Monday, 24 January 2011


Over the last couple months interesting developments have occurred in the travel arena especially between airlines, OTAs and GDSs. Much of the speculation started when Google purchased ITA, the leading flight information software in July 2010 and we still have not seen any clear strategy on what Google will do with their purchase of ITA. The official reason behind the move was to make the flight search easier and more compelling to the travelers in order to increase online purchases. The question is what really lead Google to make this purchase?

As almost 90% of travel planning starts online all airlines, hotels, car rentals, cruise-lines and other travel and hospitality businesses have been forced to set a strategy to drive bookings direct. Given this shift in the marketplace Google might have seen the ITA purchase as a game-changing opportunity. This complements Google’s constant work on improving the search result pages and adding more advanced and user-friendly interfaces - and more changes are on the way.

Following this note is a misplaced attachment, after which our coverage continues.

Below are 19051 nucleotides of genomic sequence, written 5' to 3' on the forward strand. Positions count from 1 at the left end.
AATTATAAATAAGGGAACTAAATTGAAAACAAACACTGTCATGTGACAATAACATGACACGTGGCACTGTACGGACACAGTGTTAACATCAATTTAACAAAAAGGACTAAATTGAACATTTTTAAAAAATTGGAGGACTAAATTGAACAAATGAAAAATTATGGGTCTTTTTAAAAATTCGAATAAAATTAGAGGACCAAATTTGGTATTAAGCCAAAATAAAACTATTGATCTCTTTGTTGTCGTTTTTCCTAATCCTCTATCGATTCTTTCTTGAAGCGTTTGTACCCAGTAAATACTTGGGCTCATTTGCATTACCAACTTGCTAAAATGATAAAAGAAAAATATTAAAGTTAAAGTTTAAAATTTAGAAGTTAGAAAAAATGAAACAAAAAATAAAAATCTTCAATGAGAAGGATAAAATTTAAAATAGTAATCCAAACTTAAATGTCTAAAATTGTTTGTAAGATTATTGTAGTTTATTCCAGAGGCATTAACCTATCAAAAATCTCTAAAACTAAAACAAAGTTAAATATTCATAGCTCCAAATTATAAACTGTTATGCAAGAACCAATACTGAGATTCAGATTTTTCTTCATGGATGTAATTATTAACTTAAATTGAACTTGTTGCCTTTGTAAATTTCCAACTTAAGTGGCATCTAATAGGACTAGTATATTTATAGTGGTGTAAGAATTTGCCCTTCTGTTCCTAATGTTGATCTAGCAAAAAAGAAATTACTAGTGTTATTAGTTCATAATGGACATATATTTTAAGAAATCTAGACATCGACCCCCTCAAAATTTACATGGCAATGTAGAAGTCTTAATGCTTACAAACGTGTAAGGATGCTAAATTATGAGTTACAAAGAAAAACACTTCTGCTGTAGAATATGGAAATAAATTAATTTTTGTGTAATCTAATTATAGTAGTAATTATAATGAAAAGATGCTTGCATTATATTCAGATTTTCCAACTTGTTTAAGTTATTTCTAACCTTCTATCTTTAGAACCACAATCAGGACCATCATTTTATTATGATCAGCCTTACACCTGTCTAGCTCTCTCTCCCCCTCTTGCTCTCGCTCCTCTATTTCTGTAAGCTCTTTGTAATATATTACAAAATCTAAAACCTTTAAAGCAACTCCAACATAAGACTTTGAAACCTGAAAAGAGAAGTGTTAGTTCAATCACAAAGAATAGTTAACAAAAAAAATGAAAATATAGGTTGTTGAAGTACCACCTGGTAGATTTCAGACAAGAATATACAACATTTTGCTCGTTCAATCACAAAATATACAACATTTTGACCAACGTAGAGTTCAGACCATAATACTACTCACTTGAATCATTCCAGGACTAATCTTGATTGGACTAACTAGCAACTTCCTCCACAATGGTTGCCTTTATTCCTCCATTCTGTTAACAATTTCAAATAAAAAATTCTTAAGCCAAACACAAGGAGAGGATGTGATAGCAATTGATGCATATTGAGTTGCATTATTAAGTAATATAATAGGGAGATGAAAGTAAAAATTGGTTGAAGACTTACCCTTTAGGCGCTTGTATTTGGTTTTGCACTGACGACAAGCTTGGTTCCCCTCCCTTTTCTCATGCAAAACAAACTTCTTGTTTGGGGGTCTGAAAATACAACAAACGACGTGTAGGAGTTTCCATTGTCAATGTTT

Another recent development was American Airlines’ announcement of their Direct-Connect-Strategy and their pulling out their flights from Orbitz and other affiliates sites. Expedia announced that they will not sell American Airlines tickets anymore. Sabre Travel Network announced that they are planning to terminate their contract with American Airlines from the GDS (global distribution system) in August this year – further increasing the tension.

Competition between American Airlines, OTAs and GDSs is increasing. Other airlines have not yet reacted as they seem to prefer to observe the developments from a distance. However, in the US we have seen low-cost airlines such as Southwest successfully implement a direct-to-consumer strategy and proven that is can work well. Today it is estimated that 80% of flight tickets are sold via the GDSs and OTAs. Perhaps that is the reason why other airlines are reluctant to follow the AA suit.